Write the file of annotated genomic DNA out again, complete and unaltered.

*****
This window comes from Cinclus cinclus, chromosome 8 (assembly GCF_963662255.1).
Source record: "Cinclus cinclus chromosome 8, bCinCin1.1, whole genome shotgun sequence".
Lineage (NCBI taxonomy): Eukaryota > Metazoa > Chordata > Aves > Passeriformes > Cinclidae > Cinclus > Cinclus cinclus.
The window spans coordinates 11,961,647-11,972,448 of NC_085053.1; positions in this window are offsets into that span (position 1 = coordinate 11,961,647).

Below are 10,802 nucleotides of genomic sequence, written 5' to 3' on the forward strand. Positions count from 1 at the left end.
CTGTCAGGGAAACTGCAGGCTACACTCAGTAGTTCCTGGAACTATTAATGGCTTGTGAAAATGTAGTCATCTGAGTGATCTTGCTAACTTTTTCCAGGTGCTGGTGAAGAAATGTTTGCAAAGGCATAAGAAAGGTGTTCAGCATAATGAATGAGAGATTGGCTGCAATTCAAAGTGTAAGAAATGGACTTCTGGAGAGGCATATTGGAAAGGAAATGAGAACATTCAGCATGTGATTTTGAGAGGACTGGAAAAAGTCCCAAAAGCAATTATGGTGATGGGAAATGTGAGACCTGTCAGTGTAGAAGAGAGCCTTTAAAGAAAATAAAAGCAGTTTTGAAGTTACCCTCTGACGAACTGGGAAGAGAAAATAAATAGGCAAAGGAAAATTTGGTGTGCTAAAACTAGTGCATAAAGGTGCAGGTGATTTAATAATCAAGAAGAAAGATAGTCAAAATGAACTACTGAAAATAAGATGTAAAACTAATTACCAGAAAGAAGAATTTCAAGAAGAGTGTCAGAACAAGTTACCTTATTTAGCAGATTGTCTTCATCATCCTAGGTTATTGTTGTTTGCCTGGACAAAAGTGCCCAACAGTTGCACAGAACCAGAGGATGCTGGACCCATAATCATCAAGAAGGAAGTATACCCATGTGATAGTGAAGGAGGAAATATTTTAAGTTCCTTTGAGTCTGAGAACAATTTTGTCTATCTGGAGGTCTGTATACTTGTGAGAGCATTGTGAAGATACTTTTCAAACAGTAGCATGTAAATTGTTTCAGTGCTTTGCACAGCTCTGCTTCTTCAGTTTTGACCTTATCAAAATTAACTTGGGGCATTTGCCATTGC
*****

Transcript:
This window comes from Cinclus cinclus, chromosome 8 (assembly GCF_963662255.1).
Source record: "Cinclus cinclus chromosome 8, bCinCin1.1, whole genome shotgun sequence".
Lineage (NCBI taxonomy): Eukaryota > Metazoa > Chordata > Aves > Passeriformes > Cinclidae > Cinclus > Cinclus cinclus.
The window spans coordinates 11,961,647-11,972,448 of NC_085053.1; positions in this window are offsets into that span (position 1 = coordinate 11,961,647).

Below are 10,802 nucleotides of genomic sequence, written 5' to 3' on the forward strand. Positions count from 1 at the left end.
CTGTCAGGGAAACTGCAGGCTACACTCAGTAGTTCCTGGAACTATTAATGGCTTGTGAAAATGTAGTCATCTGAGTGATCTTGCTAACTTTTTCCAGGTGCTGGTGAAGAAATGTTTGCAAAGGCATAAGAAAGGTGTTCAGCATAATGAATGAGAGATTGGCTGCAATTCAAAGTGTAAGAAATGGACTTCTGGAGAGGCATATTGGAAAGGAAATGAGAACATTCAGCATGTGATTTTGAGAGGACTGGAAAAAGTCCCAAAAGCAATTATGGTGATGGGAAATGTGAGACCTGTCAGTGTAGAAGAGAGCCTTTAAAGAAAATAAAAGCAGTTTTGAAGTTACCCTCTGACGAACTGGGAAGAGAAAATAAATAGGCAAAGGAAAATTTGGTGTGCTAAAACTAGTGCATAAAGGTGCAGGTGATTTAATAATCAAGAAGAAAGATAGTCAAAATGAACTACTGAAAATAAGATGTAAAACTAATTACCAGAAAGAAGAATTTCAAGAAGAGTGTCAGAACAAGTTACCTTATTTAGCAGATTGTCTTCATCATCCTAGGTTATTGTTGTTTGCCTGGACAAAAGTGCCCAACAGTTGCACAGAACCAGAGGATGCTGGACCCATAATCATCAAGAAGGAAGTATACCCATGTGATAGTGAAGGAGGAAATATTTTAAGTTCCTTTGAGTCTGAGAACAATTTTGTCTATCTGGAGGTCTGTATACTTGTGAGAGCATTGTGAAGATACTTTTCAAACAGTAGCATGTAAATTGTTTCAGTGCTTTGCACAGCTCTGCTTCTTCAGTTTTGACCTTATCAAAATTAACTTGGGGCATTTGCCATTGC